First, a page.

It’s finally happening! You’ve made it through high school, and now you’re officially a college student. However, this newfound freedom means you have to start making active decisions, starting with scheduling your own classes. Navigating your options can be overwhelming, which is why we’re here to give you the advice we needed when we were freshmen.
Here are 5 mistakes to avoid when scheduling your classes as a freshman:
Waiting too long to register for classes
One of the biggest mistakes you can make is waiting too long after registration opens to sign up for classes. Depending on the classes you need to take, they can fill up very quickly. This can make it difficult for you moving forward, as you may realize a class you really need is no longer available. Suddenly you’ll be scrambling to figure out an alternative which can be extremely stressful.
Instead, make sure you take a look at the schedule of classes before registration opens. Have an idea of what classes you want to sign up for. If your school gives you an option to pre-select classes, so your schedule is ready the day registration opens up. Take advantage of this! The sooner you decide on your classes and the sooner you sign up, the easier your life will be.
Scheduling your classes back-to-back
Taking two classes one right after the other is usually ok, but once you have three or more classes without any breaks, your mind can get fatigued. Try to schedule some breaks in between your classes so you have time to recharge, eat some food, and mentally prepare for the next class. Longer breaks in between can also give you time to get some homework or studying done. Luckily, college schedules give you a lot of flexibility so you can schedule time during the day to work, schedule meetings, and get help with material if needed. If you’re struggling in class and need some help outside your professor’s office hours, consider Chegg Tutors. Whether you want to squeeze in a small session in between classes or have a longer session in the evening, they’re available online 24/7.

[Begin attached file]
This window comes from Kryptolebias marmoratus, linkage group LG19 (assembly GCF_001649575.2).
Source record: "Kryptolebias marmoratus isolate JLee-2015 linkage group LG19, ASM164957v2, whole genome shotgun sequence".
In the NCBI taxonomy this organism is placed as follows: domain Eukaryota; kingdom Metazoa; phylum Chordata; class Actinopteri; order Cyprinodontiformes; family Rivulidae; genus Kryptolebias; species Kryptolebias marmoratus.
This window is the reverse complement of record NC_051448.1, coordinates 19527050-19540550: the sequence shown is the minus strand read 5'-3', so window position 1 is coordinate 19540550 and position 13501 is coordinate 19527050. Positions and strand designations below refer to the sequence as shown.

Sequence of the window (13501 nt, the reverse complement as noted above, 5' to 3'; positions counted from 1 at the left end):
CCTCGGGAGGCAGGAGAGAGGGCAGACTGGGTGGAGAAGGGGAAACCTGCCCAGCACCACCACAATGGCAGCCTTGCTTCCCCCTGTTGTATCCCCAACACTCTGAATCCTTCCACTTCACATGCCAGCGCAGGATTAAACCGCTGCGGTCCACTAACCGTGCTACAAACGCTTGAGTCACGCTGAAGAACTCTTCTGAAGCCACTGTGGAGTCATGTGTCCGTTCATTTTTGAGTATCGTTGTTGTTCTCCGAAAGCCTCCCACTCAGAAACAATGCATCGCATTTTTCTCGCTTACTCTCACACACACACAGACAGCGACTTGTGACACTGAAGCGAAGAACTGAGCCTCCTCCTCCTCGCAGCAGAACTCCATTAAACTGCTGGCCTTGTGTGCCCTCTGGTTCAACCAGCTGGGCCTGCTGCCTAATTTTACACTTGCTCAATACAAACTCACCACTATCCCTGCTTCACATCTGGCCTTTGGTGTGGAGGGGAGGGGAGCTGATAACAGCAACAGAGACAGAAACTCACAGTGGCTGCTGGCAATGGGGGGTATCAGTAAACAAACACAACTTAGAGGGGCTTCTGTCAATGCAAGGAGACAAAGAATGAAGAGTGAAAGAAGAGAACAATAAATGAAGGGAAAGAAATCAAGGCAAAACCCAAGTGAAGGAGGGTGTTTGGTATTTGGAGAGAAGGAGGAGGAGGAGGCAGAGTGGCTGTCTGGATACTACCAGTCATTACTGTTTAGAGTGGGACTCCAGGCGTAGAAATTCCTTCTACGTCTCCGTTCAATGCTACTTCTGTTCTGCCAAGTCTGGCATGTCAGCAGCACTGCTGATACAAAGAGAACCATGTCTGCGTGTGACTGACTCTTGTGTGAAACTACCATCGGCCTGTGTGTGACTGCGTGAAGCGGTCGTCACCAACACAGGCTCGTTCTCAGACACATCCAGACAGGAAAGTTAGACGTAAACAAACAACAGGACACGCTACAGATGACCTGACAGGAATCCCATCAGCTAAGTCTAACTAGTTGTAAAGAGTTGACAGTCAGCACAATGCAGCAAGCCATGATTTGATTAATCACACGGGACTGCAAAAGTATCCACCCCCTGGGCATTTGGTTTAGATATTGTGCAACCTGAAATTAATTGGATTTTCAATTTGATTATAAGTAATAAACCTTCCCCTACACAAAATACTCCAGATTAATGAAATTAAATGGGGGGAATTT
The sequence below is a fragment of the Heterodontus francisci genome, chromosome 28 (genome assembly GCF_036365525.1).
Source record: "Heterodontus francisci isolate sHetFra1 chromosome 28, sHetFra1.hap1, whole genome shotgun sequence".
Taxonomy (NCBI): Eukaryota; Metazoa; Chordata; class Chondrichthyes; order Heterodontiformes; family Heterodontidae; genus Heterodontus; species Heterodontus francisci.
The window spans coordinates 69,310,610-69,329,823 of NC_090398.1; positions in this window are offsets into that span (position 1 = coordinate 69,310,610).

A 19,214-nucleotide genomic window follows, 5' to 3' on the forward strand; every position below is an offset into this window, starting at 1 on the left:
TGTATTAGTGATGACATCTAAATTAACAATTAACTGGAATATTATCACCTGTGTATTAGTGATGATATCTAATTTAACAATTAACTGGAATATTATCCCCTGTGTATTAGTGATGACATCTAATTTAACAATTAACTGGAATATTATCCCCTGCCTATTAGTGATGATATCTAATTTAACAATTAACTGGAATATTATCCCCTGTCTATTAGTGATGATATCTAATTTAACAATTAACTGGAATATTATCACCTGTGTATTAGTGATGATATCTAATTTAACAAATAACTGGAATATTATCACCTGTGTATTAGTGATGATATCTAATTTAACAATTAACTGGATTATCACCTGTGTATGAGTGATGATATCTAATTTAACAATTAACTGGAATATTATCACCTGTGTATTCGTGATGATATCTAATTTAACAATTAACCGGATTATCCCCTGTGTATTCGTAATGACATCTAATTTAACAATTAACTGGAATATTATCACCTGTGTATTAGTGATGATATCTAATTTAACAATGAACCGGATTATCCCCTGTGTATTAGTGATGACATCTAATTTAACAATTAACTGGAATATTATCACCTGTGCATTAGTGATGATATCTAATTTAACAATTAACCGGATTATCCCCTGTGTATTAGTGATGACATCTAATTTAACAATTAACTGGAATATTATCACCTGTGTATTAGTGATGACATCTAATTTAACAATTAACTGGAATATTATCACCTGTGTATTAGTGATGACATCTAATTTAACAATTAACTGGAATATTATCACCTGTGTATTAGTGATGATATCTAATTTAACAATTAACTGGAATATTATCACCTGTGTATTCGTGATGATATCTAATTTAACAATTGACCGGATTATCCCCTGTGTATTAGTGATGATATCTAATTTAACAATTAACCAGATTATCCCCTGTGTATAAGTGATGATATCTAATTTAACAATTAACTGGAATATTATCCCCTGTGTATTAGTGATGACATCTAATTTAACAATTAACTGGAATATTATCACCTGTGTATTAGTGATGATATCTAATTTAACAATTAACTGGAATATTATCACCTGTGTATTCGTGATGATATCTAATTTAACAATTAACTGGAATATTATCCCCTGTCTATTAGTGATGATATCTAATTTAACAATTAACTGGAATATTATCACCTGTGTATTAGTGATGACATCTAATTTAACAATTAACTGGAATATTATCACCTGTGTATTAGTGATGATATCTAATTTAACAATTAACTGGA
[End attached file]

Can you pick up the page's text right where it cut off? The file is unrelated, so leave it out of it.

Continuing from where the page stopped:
Not researching your professors
Your professor can really make or break your experience in a class. If you see multiple professors available for the same class, take the time to research each one. A quick Google search will usually yield results unless the professor is brand new. Word of mouth works well too; talk to peers who have taken the class before and get their opinion. Some professors are tougher than others and make it more difficult for you to get a good grade. Alternatively, if only one professor is available and they have a reputation for being harder on students, find out which professor is teaching next semester. If he or she has a better reputation and your schedule has that kind of flexibility, consider waiting to take the class another time.
Ignoring your body’s natural routine
Schedule classes during times that resonate with your body’s prime functioning. If you’re a morning person, schedule your classes earlier in the day, so you’re fresh and attentive. If you’re more of a night owl, schedule your classes later in the day, so you can sleep in and get the hours you need to function properly. Don’t try to force yourself to become a morning person if you don’t need to be since adjusting can sometimes be difficult. At the end of the day, you know your body best, so use that knowledge to your advantage.
Taking too many classes
You have an intimidating number of credits you need to complete before you can graduate with your degree. It may be tempting to load up on credits to make sure you’ll meet all the requirements. Besides, you were able to take anywhere from 6 to 8 classes at a time during high school. College should be no different, right?
While some students may be able to handle that level of rigor, we don’t recommend taking more than 3 or 4 classes during your first semester. College is different from high school, and you need to give yourself a chance to adjust so you can really understand what you can handle. If this class load is manageable for you during your first semester, you may consider taking more credits moving forward. However, if you find yourself struggling with the workload, you may want to wait before taking more classes.
Scheduling classes can be overwhelming, but once you know what to look for and avoid, it becomes a lot easier. The tips in this article are a great starting point. Before you know it, you’ll be a scheduling pro!
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